« ПредишнаНапред »
during the inclement winter of 1816, he ble and ingenions pretext, which suffi. heard the grumbling tones of the poor ciently indicated to the stranger that she girl's mother, intermixed with the sobs did not desire that he should again see of her daughter, busily employed as she her only through the windows. was in embroidering some roses on a She bowed to her lofty and silent prosplendid muslin dress. He slackened tector in a manner that seemed to say, his pace, and, at the risk of being taken “I can only repay you with my heart." for a robber, crept close to the window, He affected not to understand this and closely scrutinised both mother and mute acknowledgment of a true and daughter through the crevices of the heart-felt gratitude. On his return in shutters. A sealed strip of parchment the evening, Caroline was employed in was upon the table between them, which re-pasting a sheet of paper on the broken he guessed to be a summons; and the sash. She smiled upon him with the lamentations of the mother, and the me- smile of an angel, and in so doing showed, lancholy, yet caressing consolations of as a promise and a pledge, the white Caroline, confirmed him in his thoughts. enamel of her snowy and lustrous teeth.
“Why do you sex yourself so, my dear mother? Our landlord cannot possibly sell our furniture, or attempt to In newly built houses in Paris, there turn us out of doors before I have are apartments which seem expressly de. finished this dress. In two days I shall signed for recently married people to carry it home to Madame Chignard." spend their honey-moon. The paintings
“ And if, as usual, she makes you wait and papering are as fresh as the enafor payment? But, in any case, will it moured couple, and the decorations and pay the baker too?"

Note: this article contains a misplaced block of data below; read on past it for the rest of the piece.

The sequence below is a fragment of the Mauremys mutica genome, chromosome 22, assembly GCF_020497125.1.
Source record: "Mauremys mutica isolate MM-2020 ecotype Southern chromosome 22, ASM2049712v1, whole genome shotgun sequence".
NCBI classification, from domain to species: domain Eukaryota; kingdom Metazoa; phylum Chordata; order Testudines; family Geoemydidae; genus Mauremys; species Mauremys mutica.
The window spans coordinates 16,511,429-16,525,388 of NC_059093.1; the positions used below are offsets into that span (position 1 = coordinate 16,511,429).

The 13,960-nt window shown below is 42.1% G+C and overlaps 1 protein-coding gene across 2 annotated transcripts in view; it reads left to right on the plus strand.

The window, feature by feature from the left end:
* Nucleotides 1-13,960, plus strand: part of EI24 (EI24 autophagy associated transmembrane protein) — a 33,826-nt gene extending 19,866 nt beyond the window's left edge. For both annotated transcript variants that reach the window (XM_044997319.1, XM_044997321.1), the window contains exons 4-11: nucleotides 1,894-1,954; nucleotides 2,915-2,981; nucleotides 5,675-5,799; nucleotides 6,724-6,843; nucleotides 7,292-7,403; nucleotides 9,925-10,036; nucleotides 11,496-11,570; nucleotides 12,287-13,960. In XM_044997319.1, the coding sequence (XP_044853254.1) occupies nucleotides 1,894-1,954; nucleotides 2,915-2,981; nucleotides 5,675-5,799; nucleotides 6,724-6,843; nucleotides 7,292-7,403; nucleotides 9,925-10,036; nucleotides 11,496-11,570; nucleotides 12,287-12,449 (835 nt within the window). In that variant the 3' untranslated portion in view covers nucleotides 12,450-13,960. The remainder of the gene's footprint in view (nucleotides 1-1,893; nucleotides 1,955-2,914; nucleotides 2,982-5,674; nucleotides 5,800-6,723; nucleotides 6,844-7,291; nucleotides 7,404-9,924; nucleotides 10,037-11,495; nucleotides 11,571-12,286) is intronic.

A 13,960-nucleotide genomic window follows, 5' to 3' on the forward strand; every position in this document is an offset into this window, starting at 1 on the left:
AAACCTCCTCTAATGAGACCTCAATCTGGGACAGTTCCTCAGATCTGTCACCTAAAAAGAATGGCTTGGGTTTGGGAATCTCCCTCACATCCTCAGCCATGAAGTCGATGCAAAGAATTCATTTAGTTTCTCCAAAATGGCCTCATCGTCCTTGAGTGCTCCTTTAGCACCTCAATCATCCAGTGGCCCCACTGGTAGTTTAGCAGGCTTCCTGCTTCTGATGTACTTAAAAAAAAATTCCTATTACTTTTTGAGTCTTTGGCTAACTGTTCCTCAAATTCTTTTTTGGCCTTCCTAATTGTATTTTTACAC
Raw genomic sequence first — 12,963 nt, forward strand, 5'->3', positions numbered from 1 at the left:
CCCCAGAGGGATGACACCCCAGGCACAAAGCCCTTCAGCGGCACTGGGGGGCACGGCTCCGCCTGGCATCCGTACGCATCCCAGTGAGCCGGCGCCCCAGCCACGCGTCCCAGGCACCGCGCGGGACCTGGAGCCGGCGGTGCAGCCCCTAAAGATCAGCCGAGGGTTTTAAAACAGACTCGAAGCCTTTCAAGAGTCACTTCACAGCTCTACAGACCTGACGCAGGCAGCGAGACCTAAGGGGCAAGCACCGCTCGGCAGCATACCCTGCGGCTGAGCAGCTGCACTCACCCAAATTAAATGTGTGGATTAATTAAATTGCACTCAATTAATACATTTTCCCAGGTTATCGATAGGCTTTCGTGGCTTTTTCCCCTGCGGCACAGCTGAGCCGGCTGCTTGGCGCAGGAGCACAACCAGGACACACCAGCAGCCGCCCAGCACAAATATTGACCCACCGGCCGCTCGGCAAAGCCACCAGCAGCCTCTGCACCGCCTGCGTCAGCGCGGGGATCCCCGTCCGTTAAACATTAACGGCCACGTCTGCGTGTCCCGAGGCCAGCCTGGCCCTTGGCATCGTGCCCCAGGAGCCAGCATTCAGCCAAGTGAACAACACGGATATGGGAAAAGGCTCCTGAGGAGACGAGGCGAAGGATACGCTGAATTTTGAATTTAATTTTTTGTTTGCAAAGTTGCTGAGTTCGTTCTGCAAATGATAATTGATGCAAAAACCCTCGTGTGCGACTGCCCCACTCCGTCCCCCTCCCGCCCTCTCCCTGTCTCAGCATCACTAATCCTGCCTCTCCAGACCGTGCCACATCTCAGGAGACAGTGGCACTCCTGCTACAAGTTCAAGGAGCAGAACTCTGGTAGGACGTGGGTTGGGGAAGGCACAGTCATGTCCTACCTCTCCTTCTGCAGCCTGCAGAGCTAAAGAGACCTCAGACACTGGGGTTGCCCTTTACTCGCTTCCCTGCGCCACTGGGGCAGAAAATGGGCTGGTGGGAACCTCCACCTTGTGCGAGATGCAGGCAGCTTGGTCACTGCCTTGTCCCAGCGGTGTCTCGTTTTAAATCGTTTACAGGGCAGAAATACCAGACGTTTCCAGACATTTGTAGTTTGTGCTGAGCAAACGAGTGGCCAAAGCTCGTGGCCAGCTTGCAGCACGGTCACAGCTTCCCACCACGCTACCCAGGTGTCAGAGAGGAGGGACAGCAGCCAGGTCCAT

their love are in their first blossom. All The stranger who witnessed the scene, is in harmony with young desire, and the was accustomed to read the emotions of purple light of love. the heart upon the features, and he dis- In one of these mansions of the Rue tinguished as much ill-nature and rancour du Helder was a suite of rooms which in the old woman, as truth in the quiet had been occupied for about a month by sorrow of the girl. He disappeared a young female. She had found every. silently and swiftly, and returned before thing furnished and arranged for her by half an hour bad elapsed.
one of those modern upholsterers whose When he again looked through the genius, taste, and tact entitle them to the crevice, Caroline was alone, her mother appellation of artists. having retired. The indefatigable girl A succinct description of one chamber was leaning over her work, and her will suffice to afford an idea of the won. slender fingers were moving to and fro ders of elegance and refinement which with inconceivable rapidity. On the this charming and mysterious spot pretable, by the side of the summons, was sented to its new mistress on her installa. a plate with a slice of bread for her tion there. The walls were decorated with nourishment during the night, which she hangings of dove-coloured satin, relieved was to employ in her task.
by figures of green silk. The furniture The stranger was agitated with tender. was covered with sky-blue cassimere, and ness and sadness. He held in his hand was fashioned in the lightest and most a silk purse, which contained twenty graceful forms which the latest caprice of golden Napoleons. He drew aside the the mode had devised. A wardrobe of shutter, and flung it through the paper rosewood, exquisitively polished, conpane of the window, so that it should tained the treasures of her dress; and a fall at the girl's feet; and without writing table, of a similar material, was stopping to notice her surprise, he fled furnished with every accessory for tender away with beating heart, and with crim- correspondence. The bed, with its drasoned cheeks.